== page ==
These are notes from Joseph Goldstein’s book “Mindfulness.” These notes are from Chapter 5 on Contemplating the Four Foundations. There is a refrain that occurs 13 times in the sutra. An abbreviated version is thus: In this way, in regard to the body (feelings, mind, dhammas) one abides contemplating the body (feelings, mind, dhammas) internally, or … Continue reading Satipatthanas sutta refrain
Hi, it’s been quite a while since i posted a blog. I have had several big changes in my life. The main one is stepping down from the guiding teacher position at Clouds in Water Zen Center and teaching at a very minimal level. The open space that stepping down has created has been good … Continue reading Goldstein’s mindfulness, “Ardency”
Usually we answer the koan, “What is your original face?” with an emptiness response. It is a koan used to help Zen practitioners drop the stories and structures they believe as “self” and enter into a connection with ultimate existence. Sometimes, it’s even supplemented by saying, “What is your original face before your parents were … Continue reading What is your original face?
What does it mean to be awake? To truly be in the present moment where the truth happening place resides? Awareness is to be present in each moment and to accept each moment exactly as it is. In order to do this, your mind has to be tamed. You place your mind and mindfulness to … Continue reading Awakened Awareness gone beyond individualized consciousness #5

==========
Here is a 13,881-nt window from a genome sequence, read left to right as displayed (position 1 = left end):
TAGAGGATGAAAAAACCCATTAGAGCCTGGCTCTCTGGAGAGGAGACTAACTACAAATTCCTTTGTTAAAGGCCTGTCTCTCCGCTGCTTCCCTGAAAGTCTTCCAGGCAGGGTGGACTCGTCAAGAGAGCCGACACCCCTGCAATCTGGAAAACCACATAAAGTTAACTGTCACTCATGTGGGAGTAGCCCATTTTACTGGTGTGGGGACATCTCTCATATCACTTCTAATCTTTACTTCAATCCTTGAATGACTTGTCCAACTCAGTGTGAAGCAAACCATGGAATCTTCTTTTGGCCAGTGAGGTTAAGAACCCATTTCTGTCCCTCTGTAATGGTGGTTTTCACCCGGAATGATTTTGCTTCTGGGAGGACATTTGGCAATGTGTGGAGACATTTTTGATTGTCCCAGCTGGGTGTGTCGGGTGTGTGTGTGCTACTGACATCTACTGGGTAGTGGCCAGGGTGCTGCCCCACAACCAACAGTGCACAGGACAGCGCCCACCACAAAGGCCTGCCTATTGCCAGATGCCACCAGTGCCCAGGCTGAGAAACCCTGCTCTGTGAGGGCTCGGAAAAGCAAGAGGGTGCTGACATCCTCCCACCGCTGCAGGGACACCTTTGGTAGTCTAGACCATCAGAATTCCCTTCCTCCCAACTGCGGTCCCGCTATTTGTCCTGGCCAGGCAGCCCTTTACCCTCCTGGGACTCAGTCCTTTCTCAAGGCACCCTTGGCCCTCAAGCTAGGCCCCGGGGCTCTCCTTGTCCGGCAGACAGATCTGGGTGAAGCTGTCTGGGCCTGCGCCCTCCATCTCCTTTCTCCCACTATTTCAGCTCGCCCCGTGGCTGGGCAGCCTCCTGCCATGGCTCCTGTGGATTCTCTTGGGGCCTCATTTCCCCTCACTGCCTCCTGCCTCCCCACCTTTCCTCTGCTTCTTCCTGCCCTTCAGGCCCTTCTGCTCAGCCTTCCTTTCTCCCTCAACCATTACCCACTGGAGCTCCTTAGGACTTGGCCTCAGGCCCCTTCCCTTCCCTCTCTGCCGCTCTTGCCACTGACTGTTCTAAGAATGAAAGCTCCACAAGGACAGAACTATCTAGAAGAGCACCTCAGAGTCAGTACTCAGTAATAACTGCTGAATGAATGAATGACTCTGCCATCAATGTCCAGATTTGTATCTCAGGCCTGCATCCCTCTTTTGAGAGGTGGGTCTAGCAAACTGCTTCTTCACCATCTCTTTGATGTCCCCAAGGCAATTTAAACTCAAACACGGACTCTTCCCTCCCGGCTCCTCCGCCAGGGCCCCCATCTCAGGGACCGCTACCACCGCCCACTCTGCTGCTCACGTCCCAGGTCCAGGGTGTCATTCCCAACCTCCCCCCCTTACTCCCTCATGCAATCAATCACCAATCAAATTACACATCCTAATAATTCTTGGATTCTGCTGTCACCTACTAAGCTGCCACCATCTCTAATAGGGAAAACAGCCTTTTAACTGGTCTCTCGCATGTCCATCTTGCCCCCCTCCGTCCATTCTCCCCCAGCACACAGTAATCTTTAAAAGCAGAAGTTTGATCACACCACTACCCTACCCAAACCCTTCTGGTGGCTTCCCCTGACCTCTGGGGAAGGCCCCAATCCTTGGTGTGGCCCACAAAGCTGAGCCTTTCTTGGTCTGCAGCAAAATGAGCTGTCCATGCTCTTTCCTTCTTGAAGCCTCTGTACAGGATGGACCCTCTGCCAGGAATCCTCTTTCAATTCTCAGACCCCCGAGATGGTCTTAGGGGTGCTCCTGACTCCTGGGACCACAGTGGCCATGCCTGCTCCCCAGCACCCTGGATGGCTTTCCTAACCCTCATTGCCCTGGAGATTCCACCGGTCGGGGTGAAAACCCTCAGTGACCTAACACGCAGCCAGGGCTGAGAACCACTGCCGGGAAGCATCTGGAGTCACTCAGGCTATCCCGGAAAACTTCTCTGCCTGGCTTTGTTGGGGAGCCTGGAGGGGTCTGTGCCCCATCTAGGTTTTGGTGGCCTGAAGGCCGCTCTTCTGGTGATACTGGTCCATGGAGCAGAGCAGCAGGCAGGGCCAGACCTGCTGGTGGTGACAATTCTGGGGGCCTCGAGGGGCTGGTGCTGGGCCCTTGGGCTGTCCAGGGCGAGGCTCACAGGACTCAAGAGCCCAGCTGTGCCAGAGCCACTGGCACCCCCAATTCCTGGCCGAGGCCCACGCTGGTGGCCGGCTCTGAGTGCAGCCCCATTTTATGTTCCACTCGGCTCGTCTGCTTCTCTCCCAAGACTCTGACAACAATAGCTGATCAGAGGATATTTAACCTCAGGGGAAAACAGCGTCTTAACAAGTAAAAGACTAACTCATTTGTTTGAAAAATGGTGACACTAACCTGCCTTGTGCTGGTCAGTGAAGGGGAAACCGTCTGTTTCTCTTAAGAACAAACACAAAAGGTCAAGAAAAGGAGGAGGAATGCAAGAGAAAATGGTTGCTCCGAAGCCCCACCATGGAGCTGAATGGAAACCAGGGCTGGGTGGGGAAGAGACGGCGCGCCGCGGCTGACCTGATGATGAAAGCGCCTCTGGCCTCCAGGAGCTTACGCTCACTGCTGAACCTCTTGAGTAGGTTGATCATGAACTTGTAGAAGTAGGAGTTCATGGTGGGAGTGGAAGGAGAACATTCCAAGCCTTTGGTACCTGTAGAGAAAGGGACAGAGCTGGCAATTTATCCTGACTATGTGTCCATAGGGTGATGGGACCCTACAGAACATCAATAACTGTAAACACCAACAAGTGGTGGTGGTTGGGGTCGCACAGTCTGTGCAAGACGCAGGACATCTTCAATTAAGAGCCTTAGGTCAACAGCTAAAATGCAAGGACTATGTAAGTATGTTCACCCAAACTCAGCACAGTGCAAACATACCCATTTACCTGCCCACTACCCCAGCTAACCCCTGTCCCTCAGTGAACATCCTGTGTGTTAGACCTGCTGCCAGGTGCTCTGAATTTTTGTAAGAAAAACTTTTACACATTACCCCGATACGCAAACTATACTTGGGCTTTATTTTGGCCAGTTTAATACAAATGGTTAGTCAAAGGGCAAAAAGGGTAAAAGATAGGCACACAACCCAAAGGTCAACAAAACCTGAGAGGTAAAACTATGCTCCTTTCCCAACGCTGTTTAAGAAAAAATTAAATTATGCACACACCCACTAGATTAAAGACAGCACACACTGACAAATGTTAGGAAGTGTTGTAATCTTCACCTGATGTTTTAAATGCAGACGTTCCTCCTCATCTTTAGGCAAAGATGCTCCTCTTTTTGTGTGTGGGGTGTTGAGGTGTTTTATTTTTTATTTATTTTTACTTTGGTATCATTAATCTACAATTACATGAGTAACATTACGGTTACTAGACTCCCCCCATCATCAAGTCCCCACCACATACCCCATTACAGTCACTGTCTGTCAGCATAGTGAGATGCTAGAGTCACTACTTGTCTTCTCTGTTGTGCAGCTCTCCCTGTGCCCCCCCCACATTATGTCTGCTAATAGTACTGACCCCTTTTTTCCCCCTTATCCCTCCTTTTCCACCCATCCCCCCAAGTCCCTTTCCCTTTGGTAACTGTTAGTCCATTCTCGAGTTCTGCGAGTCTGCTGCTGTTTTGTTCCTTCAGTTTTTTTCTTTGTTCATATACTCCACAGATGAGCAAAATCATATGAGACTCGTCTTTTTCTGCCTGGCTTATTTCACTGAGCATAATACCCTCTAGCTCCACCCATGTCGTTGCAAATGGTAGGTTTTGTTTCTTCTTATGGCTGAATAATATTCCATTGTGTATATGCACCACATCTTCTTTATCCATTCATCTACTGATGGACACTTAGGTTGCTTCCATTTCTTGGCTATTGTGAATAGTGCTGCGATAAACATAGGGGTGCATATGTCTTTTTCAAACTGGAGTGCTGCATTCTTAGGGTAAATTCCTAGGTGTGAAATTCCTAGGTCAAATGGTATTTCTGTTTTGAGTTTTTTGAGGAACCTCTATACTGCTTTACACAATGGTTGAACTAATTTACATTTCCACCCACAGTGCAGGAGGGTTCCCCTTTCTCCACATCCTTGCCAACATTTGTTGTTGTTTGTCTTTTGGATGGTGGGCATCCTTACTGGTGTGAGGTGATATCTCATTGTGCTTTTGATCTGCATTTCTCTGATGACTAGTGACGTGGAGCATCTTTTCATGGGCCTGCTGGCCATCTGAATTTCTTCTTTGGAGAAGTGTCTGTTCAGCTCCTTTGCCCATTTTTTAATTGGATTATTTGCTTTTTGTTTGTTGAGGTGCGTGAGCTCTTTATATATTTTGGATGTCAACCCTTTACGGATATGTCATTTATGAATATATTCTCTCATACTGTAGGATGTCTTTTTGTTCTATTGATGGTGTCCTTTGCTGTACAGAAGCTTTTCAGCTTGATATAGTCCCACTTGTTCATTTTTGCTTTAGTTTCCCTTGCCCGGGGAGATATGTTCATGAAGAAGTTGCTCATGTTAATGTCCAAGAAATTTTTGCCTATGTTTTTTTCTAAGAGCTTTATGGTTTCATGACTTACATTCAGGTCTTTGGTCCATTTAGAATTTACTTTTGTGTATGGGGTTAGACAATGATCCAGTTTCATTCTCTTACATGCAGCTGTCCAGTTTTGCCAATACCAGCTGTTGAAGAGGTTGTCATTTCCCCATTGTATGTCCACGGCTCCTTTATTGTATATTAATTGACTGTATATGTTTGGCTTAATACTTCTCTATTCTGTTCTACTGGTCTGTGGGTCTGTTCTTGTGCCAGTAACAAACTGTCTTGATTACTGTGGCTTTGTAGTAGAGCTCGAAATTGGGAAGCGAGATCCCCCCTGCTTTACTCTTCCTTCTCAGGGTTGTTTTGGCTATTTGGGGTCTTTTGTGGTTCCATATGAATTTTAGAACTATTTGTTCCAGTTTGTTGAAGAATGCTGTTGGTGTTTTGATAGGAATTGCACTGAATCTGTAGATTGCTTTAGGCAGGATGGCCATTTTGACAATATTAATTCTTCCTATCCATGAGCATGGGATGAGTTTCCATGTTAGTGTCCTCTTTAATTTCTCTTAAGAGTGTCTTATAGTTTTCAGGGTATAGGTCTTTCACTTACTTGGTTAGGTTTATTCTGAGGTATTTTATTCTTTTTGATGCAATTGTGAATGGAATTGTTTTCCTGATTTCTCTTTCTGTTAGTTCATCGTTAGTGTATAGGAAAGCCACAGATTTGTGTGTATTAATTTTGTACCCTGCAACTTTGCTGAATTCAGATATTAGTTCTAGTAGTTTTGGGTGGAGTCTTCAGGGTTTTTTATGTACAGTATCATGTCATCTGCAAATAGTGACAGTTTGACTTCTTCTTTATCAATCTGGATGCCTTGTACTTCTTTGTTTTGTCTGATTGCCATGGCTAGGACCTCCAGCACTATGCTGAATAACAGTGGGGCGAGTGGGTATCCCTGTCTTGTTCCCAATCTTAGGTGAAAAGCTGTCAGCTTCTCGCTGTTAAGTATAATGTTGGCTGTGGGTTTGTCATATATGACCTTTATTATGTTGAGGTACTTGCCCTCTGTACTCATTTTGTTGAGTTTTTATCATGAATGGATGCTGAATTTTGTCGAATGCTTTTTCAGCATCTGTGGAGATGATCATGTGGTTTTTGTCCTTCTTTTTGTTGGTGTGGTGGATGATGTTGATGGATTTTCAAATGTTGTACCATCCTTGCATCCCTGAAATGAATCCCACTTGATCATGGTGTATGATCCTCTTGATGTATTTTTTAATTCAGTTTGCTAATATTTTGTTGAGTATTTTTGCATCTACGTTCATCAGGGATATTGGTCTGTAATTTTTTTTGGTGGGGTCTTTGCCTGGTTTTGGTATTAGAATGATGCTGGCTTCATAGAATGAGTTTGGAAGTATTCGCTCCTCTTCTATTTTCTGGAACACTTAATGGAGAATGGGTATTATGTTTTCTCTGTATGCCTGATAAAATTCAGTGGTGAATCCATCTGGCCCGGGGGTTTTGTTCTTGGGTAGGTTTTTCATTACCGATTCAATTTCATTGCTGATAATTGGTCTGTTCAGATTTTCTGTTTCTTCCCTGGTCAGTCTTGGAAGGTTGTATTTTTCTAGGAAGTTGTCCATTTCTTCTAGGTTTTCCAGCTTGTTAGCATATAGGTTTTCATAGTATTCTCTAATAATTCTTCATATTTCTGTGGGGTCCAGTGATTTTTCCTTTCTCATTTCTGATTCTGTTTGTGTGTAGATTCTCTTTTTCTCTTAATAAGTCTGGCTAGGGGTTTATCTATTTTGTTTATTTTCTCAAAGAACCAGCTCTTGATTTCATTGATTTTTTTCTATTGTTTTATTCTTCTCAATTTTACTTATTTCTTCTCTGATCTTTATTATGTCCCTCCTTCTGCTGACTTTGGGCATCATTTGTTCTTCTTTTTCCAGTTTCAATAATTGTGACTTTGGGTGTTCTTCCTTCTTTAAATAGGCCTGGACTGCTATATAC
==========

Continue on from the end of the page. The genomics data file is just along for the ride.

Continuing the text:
I received this translation of the “gate” mantra from Dan Brown who is a Tibetan Teacher: From the end of the Heart Sutra: Gate, gate – beyond thought Paragate – beyond personal identity Parasamgate- beyond constructions of Time Bodhi – awakened awareness gone beyond individual consciousness Svaha – ohh, ah, wow! I went to … Continue reading “Gate, gate, paragate, parasamgate” #1
From “Touching the Earth, Intimate Conversations with the Buddha” by Thich Nhat Hanh, pages 25 and 26: “Lord Buddha, I shall listen to your advice and look deeply into impermanence, interdependence, emptiness and interbeing, in order to arrive at the deep realization that all that exists has the nature of no birth/ no death no … Continue reading No-Birth, No-death
Quotes from Suzuki Roshi, Zen Mind, Beginners Mind, page 27 “To live in the realm of Buddha nature means to die as a small being, moment after moment” This quote seems to support what we have been studying in Dogen’s Being-time. Our small being attaches to the appearance of life, to linear progressive time, to … Continue reading Losing our balance in a background of perfect harmony